The Financial Catastrophe Looming Over Chicago Public Schools, in 6 Numbers

By Naomi Nix

The enduring struggle to fund public education in Chicago reached a milestone Wednesday when the Board of Education approved a $5.4 billion operating budget for the 2017 fiscal year.

The battle is far from over, however. Ballooning pension costs, stalled contract negotiations between the city and its teachers union, and the inability of Illinois leaders to agree on a state budget for more than a year have left the school district’s finances in crisis. The new budget relies heavily on borrowing and the long-shot hope that state lawmakers and the union will agree to chip in on the district’s pension payments. The union has already said it would strike if asked to take on those costs.

(Read: Chicago Public Schools 101: The Politics, Passion and Hopeless Financials Behind a System in Crisis)

The financial perils threatening Chicago Public Schools are highlighted in the following six numbers.

$6,700,000,000

The size of the CPS’s long-term debt as of June — prior to its request Wednesday to continue to borrow. The district also had $870 million of outstanding short-term debt as of June.

$1,500,000,000

The board approved CPS’s request for a $1.5 billion credit line on Wednesday, which will require setting aside another $35 million for interest payments. Since last August, all three major credit agencies had rated the district’s debt as “junk.” As a consequence, CPS will be forced to pay higher interest on future loans.

$945,000,000

The board also approved CPS’s request to borrow $945 million for capital improvement projects, including school construction and improvement. Some analysts questioned the district’s plan, noting it already sold $725 million worth of bonds earlier this year to investors at an extraordinarily high 8.5 percent interest rate. That debt won’t be paid off until 2044.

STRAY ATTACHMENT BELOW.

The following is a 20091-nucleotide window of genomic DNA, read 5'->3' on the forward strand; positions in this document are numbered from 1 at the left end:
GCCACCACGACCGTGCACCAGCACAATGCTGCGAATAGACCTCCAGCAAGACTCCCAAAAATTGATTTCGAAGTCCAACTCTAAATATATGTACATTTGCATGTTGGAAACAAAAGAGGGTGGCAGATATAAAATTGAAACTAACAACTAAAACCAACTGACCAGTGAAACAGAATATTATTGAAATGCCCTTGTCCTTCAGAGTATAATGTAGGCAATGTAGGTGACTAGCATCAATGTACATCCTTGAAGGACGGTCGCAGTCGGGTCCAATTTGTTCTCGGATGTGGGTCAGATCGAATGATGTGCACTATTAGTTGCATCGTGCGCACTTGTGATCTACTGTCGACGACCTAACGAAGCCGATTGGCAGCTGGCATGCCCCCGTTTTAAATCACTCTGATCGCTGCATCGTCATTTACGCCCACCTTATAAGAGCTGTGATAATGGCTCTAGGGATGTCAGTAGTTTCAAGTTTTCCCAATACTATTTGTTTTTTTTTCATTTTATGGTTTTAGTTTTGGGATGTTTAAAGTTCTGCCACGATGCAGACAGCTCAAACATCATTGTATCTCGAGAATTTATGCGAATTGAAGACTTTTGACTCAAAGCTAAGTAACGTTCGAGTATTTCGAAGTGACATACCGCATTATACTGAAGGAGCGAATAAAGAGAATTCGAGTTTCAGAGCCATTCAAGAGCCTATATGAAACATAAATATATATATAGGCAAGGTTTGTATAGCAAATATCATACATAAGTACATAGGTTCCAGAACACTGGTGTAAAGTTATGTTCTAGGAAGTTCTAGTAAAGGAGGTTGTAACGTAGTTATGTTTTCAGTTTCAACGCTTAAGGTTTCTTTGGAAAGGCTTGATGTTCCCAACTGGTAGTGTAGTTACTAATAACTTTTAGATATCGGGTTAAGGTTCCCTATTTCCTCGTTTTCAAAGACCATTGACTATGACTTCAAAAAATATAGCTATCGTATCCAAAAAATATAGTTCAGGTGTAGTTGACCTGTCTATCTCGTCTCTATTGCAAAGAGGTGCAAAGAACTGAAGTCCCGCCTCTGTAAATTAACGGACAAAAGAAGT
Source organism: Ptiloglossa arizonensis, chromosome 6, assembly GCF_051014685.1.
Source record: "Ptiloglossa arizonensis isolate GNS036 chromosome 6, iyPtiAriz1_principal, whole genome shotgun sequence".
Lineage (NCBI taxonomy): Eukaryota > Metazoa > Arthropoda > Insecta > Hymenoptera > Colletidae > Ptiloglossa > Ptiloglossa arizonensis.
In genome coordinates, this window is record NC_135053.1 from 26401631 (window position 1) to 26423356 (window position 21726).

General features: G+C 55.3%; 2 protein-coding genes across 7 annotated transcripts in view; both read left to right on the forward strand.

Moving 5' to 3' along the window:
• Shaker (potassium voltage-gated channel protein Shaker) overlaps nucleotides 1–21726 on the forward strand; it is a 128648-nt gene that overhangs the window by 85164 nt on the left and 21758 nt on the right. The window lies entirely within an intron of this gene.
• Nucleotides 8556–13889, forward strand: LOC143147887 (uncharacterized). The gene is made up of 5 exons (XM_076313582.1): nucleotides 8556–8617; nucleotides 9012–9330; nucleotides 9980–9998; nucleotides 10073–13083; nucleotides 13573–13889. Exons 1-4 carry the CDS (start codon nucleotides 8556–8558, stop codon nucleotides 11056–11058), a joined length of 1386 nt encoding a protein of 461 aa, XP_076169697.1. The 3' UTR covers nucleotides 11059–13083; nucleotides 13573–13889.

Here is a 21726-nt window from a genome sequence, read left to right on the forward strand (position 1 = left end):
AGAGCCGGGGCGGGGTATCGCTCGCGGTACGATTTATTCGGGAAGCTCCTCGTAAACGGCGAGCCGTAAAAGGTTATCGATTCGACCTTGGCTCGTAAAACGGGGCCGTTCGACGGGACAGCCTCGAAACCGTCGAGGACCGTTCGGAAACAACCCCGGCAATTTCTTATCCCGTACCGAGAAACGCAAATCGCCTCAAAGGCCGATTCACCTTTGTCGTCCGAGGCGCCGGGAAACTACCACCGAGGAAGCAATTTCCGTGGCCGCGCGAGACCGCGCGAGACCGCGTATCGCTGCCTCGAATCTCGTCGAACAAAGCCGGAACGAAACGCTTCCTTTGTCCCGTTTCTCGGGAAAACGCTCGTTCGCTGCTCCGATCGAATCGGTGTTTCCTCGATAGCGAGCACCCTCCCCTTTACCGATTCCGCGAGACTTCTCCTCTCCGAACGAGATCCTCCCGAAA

$250,000,000

After a year-long stalemate, Illinois Gov. Bruce Rauner and lawmakers agreed in June to approve a stopgap budget that will keep the state afloat for six months and allow school districts to open their doors this fall. The deal allowed the board to levy an additional property tax in Chicago estimated to yield $250 million to cover teachers’ pensions. (The district will still need the state and teachers union to help with pension payments, per below.)

@ClaypoolCPS thanks Chicago taxpayers for helping #CPS fill a budget gap. Homeowners of avg $250K house to spend $245 more on schools
— Lauren FitzPatrick (@bylaurenfitz) August 24, 2016

$215,000,000

The CPS’ budget also relies on the state giving the district an additional $215 million for its pension bills, but Rauner and state lawmakers agreed the money would only be released if the state also etches out a plan to restructure its own retirement system.

As Chicago Public Schools votes on budget, Gov Rauner says he doesn’t know if pension deal will be reached to give CPS $215 mil in state $
— Tony Arnold (@tonyjarnold) August 24, 2016

(Read: ‘I’m Scared for Kids in This City’: Yet Another Chicago Public Schools Showdown Leaves Parents Fuming)

2%

Under Illinois law, teachers are required to contribute nine percent of their salary into the retirement system but Chicago teachers pay two percent; the remainder is picked up by the CPS. The district proposed phasing out that benefit in its last contract offer but the union rejected it and threatened to strike. The budget approved by the board assumes that the union will accept a concession similar to CPS’s proposal. Earlier this month, however, Chicago Teachers Union president Karen Lewis reiterated the labor group’s threat to strike over the pension pickup.

Make no mistake, if CPS enforces a 7% pay cut,we will STRIKE!!!
— Karen Lewis (@KarenLewisCTU) August 8, 2016

(Read: Rahm vs. the Teachers Union II? Teachers Vote To Strike, Will Politics Play Differently This Time)


Originally published at www.the74million.org.

One clap, two clap, three clap, forty?

By clapping more or less, you can signal to us which stories really stand out.